It’s a compelling and potentially rich way of exploring the subject. The Photobook Museum deserves to have a promising future.

Until October 11th


More Like Living than Life Itself – David Godbold

Kerlin Gallery, Dublin


David Godbold is best-known for his busy, virtuoso ink and wash drawings, which are either naturalistically compact or blown up to large, unlikely scales. Such devices as deliberate pictorial implausibilities or irreverent, often sarcastic annotations, marginalia and titles undercut the earnestness and occasional pomposity of their classical idiom.

He also gives cartoons and other trivial imagery, such as doodles, the same weight as notionally high-art material. And he has gone further by involving found ephemera such as flyers, old tickets and children’s exercise books.

One paradox he sets up is that the prolific textual elements, which seem to intrude on an otherwise intact illusion, are just as much representations as the underlying drawings. As are the apparent doodles and scribbles. They are part of the picture. Is the persona of the writer of the captions and annotations (a consistent sardonic wise-guy) a reflection of the artist or a construct created by him?

Either way, the implication is that he does not trust any particular representational system, including the sample case of the classical European tradition, seeing it as freighted with ideological and other agendas.

His new work, in a big, substantial show, dismantles the idea of a complete representation more than ever, increasingly emphasising the scaffolding – physical and conceptual – that frames it. His relentless, sarcastic humour is still a fault line that divides his audience. You love it or hate it, with little middle ground.

Until October 10th;


David Claerbout

Project Arts Centre, Dublin


Belgian artist David Claerbout has built an international reputation with video installations that open up and occupy an intriguing middle ground between still and moving images, offering multiple viewpoints and temporal elasticity.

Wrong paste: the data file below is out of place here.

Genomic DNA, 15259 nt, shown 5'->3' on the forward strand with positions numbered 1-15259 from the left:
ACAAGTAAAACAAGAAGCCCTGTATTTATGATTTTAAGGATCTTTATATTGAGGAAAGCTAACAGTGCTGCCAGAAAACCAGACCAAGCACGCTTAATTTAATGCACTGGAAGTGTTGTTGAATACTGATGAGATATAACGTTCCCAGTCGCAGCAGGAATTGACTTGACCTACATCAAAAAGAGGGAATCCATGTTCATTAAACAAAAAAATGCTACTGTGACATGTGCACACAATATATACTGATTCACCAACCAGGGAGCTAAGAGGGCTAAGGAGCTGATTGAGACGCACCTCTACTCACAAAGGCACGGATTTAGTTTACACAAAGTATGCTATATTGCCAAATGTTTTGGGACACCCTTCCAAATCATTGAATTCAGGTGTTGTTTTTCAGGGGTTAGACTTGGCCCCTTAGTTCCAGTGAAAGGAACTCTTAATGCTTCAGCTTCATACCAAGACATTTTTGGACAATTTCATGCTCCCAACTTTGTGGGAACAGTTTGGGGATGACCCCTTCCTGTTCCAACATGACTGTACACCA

It’s rich terrain for the consideration of such notions as past and present, memory and experience, reality and illusion, and he’s not the first to realise that. Film-makers have been especially interested, including for example Akira Kurosawa (Rashomon), Alain Resnais (Last Year at Marienbad) and Chris Marker (La Jetée). Among contemporary artists, Niamh O’Malley works in a comparable vein.

The Project features four projected works by Claerbout, three sequential and one, The Long Goodbye, running continuously. Each is never less than watchable, which may sound like faint praise, but they are really watchable in that they are visually lush and inviting.

Give one a moment and you are likely to find yourself settling in to see where it is going. That does lead to a recurring problem. Each piece sets up what might be described as low-level dramatic tension and a subtle forward momentum, but there is no resolution and no advance. Rather, the logic of the structures he creates is inescapably circular and repetitive. Moments are considered and reconsidered ad infinitum.

In the work on view, that is in some ways a strength and in many others a defining, mildly frustrating limitation.

Until October 10th,